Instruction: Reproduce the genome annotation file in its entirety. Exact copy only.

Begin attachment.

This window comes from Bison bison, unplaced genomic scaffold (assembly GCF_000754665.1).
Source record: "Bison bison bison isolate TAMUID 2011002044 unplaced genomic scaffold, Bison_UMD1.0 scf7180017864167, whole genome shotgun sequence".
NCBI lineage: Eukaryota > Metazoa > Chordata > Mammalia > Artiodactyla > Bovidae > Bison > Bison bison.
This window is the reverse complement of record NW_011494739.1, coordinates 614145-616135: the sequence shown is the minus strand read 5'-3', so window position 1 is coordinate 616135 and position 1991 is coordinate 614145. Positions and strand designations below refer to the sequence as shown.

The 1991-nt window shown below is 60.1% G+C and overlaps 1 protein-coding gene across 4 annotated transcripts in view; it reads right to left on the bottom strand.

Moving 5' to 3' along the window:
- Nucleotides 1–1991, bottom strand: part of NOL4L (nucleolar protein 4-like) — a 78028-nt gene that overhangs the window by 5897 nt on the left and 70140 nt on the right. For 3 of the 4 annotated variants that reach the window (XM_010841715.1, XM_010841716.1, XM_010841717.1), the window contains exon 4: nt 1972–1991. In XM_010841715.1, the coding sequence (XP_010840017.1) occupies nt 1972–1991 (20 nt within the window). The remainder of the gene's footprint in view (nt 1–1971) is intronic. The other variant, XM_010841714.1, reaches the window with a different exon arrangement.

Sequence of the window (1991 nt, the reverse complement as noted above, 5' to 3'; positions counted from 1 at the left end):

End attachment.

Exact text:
This window comes from Bison bison, unplaced genomic scaffold (assembly GCF_000754665.1).
Source record: "Bison bison bison isolate TAMUID 2011002044 unplaced genomic scaffold, Bison_UMD1.0 scf7180017864167, whole genome shotgun sequence".
NCBI lineage: Eukaryota > Metazoa > Chordata > Mammalia > Artiodactyla > Bovidae > Bison > Bison bison.
This window is the reverse complement of record NW_011494739.1, coordinates 614145-616135: the sequence shown is the minus strand read 5'-3', so window position 1 is coordinate 616135 and position 1991 is coordinate 614145. Positions and strand designations below refer to the sequence as shown.

The 1991-nt window shown below is 60.1% G+C and overlaps 1 protein-coding gene across 4 annotated transcripts in view; it reads right to left on the bottom strand.

Moving 5' to 3' along the window:
- Nucleotides 1–1991, bottom strand: part of NOL4L (nucleolar protein 4-like) — a 78028-nt gene that overhangs the window by 5897 nt on the left and 70140 nt on the right. For 3 of the 4 annotated variants that reach the window (XM_010841715.1, XM_010841716.1, XM_010841717.1), the window contains exon 4: nt 1972–1991. In XM_010841715.1, the coding sequence (XP_010840017.1) occupies nt 1972–1991 (20 nt within the window). The remainder of the gene's footprint in view (nt 1–1971) is intronic. The other variant, XM_010841714.1, reaches the window with a different exon arrangement.

Sequence of the window (1991 nt, the reverse complement as noted above, 5' to 3'; positions counted from 1 at the left end):